Digital wallets have long been in the news, but the hottest trend is peer-to-peer payments and apps that help small business owners ditch their cash register.
Visionary start-ups like Square will introduce new payment services this year, while Google plans to get in on the trend by bringing its Wallet to Gmail users.
"Our mission is to make commerce easy around the world," Square founder Jack Dorsey told Inc. magazine.
These five cash disruptors are doing just that.
Square continues its quest for world domination with Square Cash, a peer-to-peer service that lets friends e-mail money.
"We get to design what we want to see in the world rather than doing what other people think should be done," Dorsey told Inc. magazine.
His guiding philosophy has paid off: The technology is so intuitive more than three million merchants use Square's Card Reader to process $12 billion a year in transactions.
That stat alone should sell users on the invite-only service.
Square isn't the only company innovating cash payments with e-mail. Soon Gmail users will be able to do the same thing.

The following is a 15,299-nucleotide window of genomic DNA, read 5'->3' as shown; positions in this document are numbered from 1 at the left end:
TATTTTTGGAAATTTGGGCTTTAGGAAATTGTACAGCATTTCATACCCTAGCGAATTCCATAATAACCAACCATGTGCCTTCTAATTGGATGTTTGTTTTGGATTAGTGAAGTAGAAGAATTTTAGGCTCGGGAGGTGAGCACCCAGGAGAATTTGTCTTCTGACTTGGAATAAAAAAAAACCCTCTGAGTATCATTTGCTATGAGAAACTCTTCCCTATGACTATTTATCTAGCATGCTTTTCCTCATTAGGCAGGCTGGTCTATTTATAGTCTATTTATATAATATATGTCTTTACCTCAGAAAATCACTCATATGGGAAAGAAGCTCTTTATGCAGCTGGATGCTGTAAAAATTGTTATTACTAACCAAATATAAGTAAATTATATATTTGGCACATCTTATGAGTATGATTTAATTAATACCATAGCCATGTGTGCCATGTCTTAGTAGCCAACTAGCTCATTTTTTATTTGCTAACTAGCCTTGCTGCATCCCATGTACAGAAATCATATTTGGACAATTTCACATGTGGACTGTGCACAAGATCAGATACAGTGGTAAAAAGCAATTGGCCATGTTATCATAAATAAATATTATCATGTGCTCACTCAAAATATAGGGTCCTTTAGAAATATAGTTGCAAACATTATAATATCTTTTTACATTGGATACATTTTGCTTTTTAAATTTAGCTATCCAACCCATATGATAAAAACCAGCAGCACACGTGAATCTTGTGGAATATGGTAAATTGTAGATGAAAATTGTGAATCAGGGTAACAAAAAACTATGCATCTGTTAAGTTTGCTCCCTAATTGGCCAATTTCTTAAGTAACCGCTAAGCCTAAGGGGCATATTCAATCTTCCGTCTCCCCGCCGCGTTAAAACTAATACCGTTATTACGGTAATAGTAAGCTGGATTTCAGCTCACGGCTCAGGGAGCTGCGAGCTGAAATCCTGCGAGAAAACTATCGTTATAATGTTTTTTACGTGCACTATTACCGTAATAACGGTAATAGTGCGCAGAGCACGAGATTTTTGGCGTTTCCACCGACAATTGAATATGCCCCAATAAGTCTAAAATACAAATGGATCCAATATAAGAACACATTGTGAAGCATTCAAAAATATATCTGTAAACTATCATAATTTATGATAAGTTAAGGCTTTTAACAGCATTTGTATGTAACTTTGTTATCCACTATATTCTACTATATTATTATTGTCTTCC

Even if your family and friends don't use Gmail, you can still send them money so long as the search giant has access to your bank account.
The service will be free, however, Google says "low fees" will apply for payments sent through credit or debit cards.
In Venmo's world, owing money is just like sharing a memory. The mobile app lets users tag IOUs with personal notes.
Venmo also makes payments convenient, and with the launch of Venmo Touch this year, it's about to get even easier.
With help from Braintree, an online and mobile payment platform, the new iOS app lets users save credit card information across various apps on their phone.
PayPal has long urged shoppers to "lose their wallets," but now the company is urging small businesses to ditch their cash registers too.
Starting next month, PayPal will launch an initiaitve called Cash for Registers offering free credit, debit card, check, and PayPal processing for the rest of the year to any qualifying U.S.-based business.
All owners need to do is hand over their cash register to receive a card reader, iPad stand, cash drawer, and printer--plus access to of-the-moment PayPal-linked apps like PayPal Here and ShopKeep POS.
Groupon's iPad app Breadcrumb was designed with the food industry in mind. Restaurants, bars, and clubs can use it.
Waitresses can split, process, and transfer various checks, while business owners can tailor the service to fit individual needs. They can make maps of their tables, edit items and tally inventory, and help employees clock in and out.
At $99 per month, the price is right and very disruptive.